The varied types of uninterruptible power supplies (UPS) and their attributes often cause confusion in the data center industry. For example, it is widely believed that there are only two types of UPS systems, namely standby UPS and on-line UPS. These two commonly used terms do not correctly describe many of the UPS systems available. Many misunderstandings about UPS systems are cleared up when the different types of UPS topologies are properly identified. UPS topology indicates the basic nature of the UPS design.
A variety of design approaches are used to implement UPS systems, each with separate performance characteristics. The most common design approaches are as follows:
- Line interactive
- Double conversion on-line
- Delta conversion on-line
The standby UPS
The standby UPS is the most common type used for desktop computers. In the block diagram explained in Figure 1, the transfer switch is set to choose the filtered AC input as the primary power source, and switches to the battery as the backup source should the primary source fail. When that happens, the transfer switch must operate to switch the load over to the battery backup power source.
The inverter only starts when the power fails, hence the name “standby.” High efficiency, small size, and low cost are the main benefits of this design. With proper filter and surge circuitry, these systems can also provide acceptable noise filtration and surge suppression.
Figure 1 Standby UPS
The line interactive UPS
The line interactive UPS, illustrated in Figure 2, is the most common design used for small business, Web, and departmental servers. In this design, the inverter is always connected to the output of the UPS. Operating the inverter in reverse during times when the input AC power is normal provides battery charging.
When the input power fails, the transfer switch opens and the power flows from the battery to the UPS output. With the inverter always on and connected to the output, this design provides additional filtering and yields reduced switching transients when compared with the standby UPS topology.
Figure 2 Line interactive UPS
The standby-ferro UPS
This design depends on a special transformer that has three windings. The primary power path is from AC input, through a transfer switch, through the transformer, and to the output. In the case of a power failure, the transfer switch is opened, and the inverter picks up the output load.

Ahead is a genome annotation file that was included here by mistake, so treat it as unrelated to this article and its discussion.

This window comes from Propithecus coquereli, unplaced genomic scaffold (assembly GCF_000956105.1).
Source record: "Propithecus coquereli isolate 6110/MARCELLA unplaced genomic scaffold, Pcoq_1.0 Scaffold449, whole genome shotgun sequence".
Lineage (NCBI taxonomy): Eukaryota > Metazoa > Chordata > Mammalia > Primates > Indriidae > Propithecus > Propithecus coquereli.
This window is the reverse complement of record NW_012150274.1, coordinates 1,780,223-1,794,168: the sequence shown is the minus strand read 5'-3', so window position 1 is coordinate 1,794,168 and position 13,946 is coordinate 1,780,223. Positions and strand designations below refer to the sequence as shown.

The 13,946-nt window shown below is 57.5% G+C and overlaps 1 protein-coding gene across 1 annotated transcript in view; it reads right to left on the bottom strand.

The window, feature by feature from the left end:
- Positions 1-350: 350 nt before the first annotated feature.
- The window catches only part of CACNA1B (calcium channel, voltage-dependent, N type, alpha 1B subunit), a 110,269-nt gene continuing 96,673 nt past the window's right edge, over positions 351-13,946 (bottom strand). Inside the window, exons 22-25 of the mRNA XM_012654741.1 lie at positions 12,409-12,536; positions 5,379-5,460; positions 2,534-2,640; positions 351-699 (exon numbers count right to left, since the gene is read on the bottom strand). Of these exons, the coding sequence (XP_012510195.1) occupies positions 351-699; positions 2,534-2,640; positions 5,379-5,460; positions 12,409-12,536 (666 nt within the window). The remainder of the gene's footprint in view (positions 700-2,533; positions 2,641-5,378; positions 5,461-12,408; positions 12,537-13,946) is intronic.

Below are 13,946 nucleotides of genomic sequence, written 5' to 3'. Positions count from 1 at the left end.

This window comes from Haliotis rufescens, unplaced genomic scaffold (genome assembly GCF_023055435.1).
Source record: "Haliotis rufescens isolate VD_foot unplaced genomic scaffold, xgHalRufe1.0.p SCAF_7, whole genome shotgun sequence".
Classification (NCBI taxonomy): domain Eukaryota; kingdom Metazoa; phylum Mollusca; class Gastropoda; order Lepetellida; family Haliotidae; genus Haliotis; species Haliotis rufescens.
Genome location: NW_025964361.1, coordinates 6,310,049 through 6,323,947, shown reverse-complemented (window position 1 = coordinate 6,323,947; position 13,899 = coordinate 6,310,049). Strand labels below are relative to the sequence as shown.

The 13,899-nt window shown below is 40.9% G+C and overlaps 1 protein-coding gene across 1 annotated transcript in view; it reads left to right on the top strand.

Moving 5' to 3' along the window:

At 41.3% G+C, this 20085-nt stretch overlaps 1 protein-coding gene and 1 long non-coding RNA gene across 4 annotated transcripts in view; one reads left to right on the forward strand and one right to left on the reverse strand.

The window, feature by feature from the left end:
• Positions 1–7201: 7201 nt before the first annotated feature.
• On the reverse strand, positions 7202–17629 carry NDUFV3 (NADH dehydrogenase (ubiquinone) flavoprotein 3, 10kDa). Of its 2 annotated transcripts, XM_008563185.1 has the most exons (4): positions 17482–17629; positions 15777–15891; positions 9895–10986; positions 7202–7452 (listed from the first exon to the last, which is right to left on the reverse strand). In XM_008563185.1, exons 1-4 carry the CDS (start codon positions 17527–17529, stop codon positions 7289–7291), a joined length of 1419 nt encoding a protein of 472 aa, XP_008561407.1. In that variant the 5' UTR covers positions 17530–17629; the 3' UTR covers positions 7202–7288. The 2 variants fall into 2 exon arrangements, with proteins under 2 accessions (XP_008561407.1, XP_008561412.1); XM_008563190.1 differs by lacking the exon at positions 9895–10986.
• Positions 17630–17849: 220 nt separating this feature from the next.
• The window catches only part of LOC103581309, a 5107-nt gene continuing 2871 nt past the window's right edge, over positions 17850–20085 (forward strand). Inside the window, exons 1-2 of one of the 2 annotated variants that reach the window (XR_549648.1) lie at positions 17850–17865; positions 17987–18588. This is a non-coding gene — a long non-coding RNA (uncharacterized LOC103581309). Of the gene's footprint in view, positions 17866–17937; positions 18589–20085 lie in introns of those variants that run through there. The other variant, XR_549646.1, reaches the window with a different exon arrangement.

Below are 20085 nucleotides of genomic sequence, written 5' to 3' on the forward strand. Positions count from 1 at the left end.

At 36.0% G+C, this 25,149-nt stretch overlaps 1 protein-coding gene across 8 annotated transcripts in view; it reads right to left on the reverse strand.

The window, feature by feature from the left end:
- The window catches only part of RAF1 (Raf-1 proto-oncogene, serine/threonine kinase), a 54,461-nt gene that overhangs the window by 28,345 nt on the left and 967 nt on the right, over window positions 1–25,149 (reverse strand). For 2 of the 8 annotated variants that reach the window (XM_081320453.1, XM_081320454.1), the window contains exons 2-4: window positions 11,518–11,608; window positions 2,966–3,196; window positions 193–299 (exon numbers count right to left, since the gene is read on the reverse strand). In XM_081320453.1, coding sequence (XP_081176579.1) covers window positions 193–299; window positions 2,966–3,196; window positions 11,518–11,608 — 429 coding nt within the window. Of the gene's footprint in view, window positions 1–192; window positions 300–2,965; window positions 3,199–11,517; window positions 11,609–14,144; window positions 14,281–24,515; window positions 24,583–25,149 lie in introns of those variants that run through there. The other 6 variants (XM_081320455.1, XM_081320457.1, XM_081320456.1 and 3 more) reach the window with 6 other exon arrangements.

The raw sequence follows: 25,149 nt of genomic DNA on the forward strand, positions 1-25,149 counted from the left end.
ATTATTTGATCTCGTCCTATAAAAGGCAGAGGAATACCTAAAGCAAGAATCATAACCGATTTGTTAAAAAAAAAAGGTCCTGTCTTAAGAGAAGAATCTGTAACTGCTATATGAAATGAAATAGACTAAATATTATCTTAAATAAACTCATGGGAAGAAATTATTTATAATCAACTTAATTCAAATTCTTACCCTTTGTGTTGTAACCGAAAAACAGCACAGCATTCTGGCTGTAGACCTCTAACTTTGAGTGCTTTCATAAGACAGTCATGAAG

In the standby-ferro design, the inverter is in the standby mode, and is energized when the input power fails and the transfer switch is opened. The transformer has a special “ferroresonant” capability, which provides limited voltage regulation and output waveform “shaping”.
The isolation from AC power transients provided by the ferro transformer is as good as or better than any filter available. But the ferro transformer itself creates severe output voltage distortion and transients, which can be worse than a poor AC connection. Even though it is a standby UPS by design, the standby-ferro generates a great deal of heat because the ferro-resonant transformer is inherently inefficient.
Figure 3 Standby-ferro UPS
The double conversion on-line UPS
The block diagram of the double conversion on-line UPS, illustrated in Figure 4, is the same as the standby, except that the primary power path is the inverter instead of the AC main.
Figure 4 Double conversion
In the double conversion on-line design, failure of the input AC does not cause activation of the transfer switch, because the input AC is charging the backup battery source which provides power to the output inverter. Therefore, during an input AC power failure, on-line operation results in no transfer time. Both the battery charger and the inverter convert the entire load power flow in this design.
The delta conversion on-line UPS
This UPS design, was introduced to eliminate the drawbacks of the double conversion on-line design and is available in sizes ranging from 5 kVA to 1.6 MW. Similar to the double conversion on-line design, the delta conversion on-line UPS always has the inverter supplying the load voltage. But, the additional delta converter also contributes power to the inverter output. Under conditions of AC failure or disturbances, this design shows behavior identical to the double conversion on-line.
Figure 5 Delta conversion on-line UPS
The following table shows some of the characteristics of the various UPS types. Some qualities of a
UPS, like efficiency, are dictated by the choice of UPS type.
Various UPS types are appropriate for different uses, and no single UPS type is ideal for all applications. The intent of this article is to contrast the advantages and disadvantages of the various UPS topologies on the market today.
Important differences in UPS designs offer theoretical and practical advantages for different purposes.
The basic quality of design implementation and manufactured quality are often dominant in determining the ultimate performance achieved in the customer application.